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Walk Your Wheat Fields
Wednesday, November 26, 2014 7:09AM CST

By Emily Unglesbee
DTN Staff Reporter

ST. LOUIS (DTN) -- As harvest wraps up, it may be tempting to hang up your scouting cap for the season and serve yourself a celebratory piece of pumpkin pie, or three.

But before you pack it all in (in every sense), consider scouting your wheat fields one last time this fall. A thorough walkthrough of young winter wheat stands can help you troubleshoot your planting system, plan for the spring, and maybe even earn that second trip to the Thanksgiving dessert buffet.

"If you don't evaluate it now, come spring, you'll get busy and then the wheat grows up and covers any of those imperfections and you've lost your chance to learn from them," Michigan State University Extension Educator Martin Nagelkirk told DTN.


Nagelkirk recommends growers grab a ruler or yardstick and make a note of three major factors: The number of plants compared to the estimated seeding rate, seeding depth and plant health.

If growers thought to make a note of their drill settings and seed size at planting, they are a step ahead, Nagelkirk noted. Comparing your seeding rate and settings to the actual emergence of seedlings from year to year can help hone in on the most efficient planting system for soils and varieties.

Start by counting the number of plants per row foot in several different places. Then, compare the number of successful seedlings with the seeding rate you aimed for at planting.

In an MSU article, Nagelkirk supplies growers with a chart that translates common seeding rates into the expected number of seeds per row foot, so you can compare your field's performance: http://goo.gl/….

For example, if you planted 1.8 million seeds per acre, you should expect around 26 seeds per row foot. If you find only 17 seedlings per row foot on average, it would be worth your time to try to figure out why only two out of every three seeds produced a seedling, Nagelkirk explains in the article.


If your plant count comes up short, consider three potential culprits: seed quality, moisture availability and too deep a seeding depth, Nagelkirk said.

Correcting where the seeds are placed in the soil is the easiest adjustment. Scrutinize drill settings and evaluate whether seeding depth varies throughout the field, he added.

In the silt loam soils of Michigan, a planting depth of 1 to 1.25 inches is usually sufficient, Nagelkirk noted. A University of Nebraska guide recommends growers go no deeper than 2 to 3 inches: http://goo.gl/….

"There're two competing interests," Nagelkirk explained. "If you keep it shallow, it [wheat] will emerge more quickly, which is usually an advantage. However, we get a little better winter survival if we go deeper."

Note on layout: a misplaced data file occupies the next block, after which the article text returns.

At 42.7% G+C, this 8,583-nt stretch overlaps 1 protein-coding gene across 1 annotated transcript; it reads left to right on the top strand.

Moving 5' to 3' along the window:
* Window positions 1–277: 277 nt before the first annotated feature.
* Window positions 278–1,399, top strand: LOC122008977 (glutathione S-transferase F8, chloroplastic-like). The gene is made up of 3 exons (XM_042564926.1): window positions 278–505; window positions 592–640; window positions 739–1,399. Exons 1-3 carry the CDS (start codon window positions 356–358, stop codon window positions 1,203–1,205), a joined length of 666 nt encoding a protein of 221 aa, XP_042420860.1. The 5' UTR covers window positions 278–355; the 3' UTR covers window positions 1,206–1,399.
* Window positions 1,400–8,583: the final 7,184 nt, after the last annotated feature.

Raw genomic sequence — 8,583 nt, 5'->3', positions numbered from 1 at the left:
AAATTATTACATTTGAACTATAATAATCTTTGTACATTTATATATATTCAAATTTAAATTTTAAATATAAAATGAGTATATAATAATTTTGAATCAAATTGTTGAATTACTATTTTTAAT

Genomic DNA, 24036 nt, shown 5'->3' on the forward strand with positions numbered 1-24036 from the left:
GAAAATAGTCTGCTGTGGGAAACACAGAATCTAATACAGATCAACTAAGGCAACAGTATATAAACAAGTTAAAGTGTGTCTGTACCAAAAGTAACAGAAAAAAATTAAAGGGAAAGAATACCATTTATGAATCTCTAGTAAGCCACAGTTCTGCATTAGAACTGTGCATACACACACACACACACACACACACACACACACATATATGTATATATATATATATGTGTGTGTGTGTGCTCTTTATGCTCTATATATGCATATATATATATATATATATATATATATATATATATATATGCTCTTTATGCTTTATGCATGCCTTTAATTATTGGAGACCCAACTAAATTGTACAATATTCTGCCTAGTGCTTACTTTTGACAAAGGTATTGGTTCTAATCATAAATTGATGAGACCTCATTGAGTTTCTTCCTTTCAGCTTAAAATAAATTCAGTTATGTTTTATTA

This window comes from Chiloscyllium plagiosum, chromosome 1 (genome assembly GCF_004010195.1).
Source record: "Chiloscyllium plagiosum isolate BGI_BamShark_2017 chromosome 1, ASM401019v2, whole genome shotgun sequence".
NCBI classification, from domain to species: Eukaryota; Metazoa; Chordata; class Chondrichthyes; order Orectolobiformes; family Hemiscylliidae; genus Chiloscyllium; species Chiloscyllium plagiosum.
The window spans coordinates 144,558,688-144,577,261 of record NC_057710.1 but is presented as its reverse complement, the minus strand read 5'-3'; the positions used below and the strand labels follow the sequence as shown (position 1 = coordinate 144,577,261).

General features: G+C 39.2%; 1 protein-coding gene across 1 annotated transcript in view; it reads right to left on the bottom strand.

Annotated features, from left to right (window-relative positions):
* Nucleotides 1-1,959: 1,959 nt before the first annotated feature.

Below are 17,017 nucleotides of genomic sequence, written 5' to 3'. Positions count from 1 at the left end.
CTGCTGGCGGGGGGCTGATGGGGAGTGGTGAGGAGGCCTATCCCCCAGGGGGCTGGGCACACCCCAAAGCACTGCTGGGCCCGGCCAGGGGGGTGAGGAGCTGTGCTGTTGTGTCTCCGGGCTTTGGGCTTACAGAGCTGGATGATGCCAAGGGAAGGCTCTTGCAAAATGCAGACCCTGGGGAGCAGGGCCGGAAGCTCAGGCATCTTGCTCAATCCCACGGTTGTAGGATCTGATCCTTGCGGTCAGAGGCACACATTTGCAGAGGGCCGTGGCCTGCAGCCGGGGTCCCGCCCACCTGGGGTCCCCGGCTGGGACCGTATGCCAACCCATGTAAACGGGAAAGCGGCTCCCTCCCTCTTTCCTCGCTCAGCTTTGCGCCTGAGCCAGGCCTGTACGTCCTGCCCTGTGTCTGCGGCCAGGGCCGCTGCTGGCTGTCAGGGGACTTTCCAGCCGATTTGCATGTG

Seeding depth can be determined by observing how far the seed is from the crown of the wheat plant. When the seed is nestled up against the crown, the seed was probably placed half an inch deep or less. If a thin, white structure called the mesocotyl is between the seed and the crown, measure it and add half an inch to its length to estimate seeding depth. You can see pictures explaining this measurement in Nagelkirk's MSU article: http://goo.gl/….


If your plant numbers and emergence vary across the field, crop residue could be the culprit, Nagelkirk said.

"If wheat emergence skips up a little bit, those skips are most often due to residue, especially in a no-till situation," he said. "Are you happy with how your combine is laying down residue? That can have a huge impact on the success of a stand of wheat."

Unevenly distributed residue can pile up and disrupt seeding or trap the emerging seedling and force it to rot below the surface, he explained.


Checking for foliar diseases can be worthwhile if wheat stands are putting up a tiller or two, Nagelkirk noted. North Dakota State University offers a detailed field guide to common wheat diseases here: http://goo.gl/….

Cereal aphids can be a vector for damaging diseases, particularly for Southern growers, he added. You can find a good guide to common cereal aphids from Clemson University here: http://goo.gl/….

Make sure to check for root or crown rots by pulling up the plant and examining the root tissue. Live tissue will be firm and white.

Growers who experienced the sudden artic plunge that chilled much of the Midwest in mid-November will most likely have to wait for spring for a full assessment of winterkill. However, a streak of warmer weather is a good time to evaluate wheat chances of survival, Nagelkirk added.

"If each day gets up to 50 or 55 [degrees], you can get some decent wheat growth," he said. "After a couple weeks, I would look for a dead or rotting or discolored crown once you split it down the middle."

Finally, make a note of unhealthy plants that might be a target for early insecticide or fungicide treatments, and jot down fields with thin stands or late planting that could benefit from an early nitrogen application, Nagelkirk said.

Then store your notes away, pick that celebratory piece of pie back up and toast the end of the scouting season.

Emily Unglesbee can be reached at emily.unglesbee@dtn.com

Follow Emily Unglesbee on Twitter @Emily_Unglesbee.


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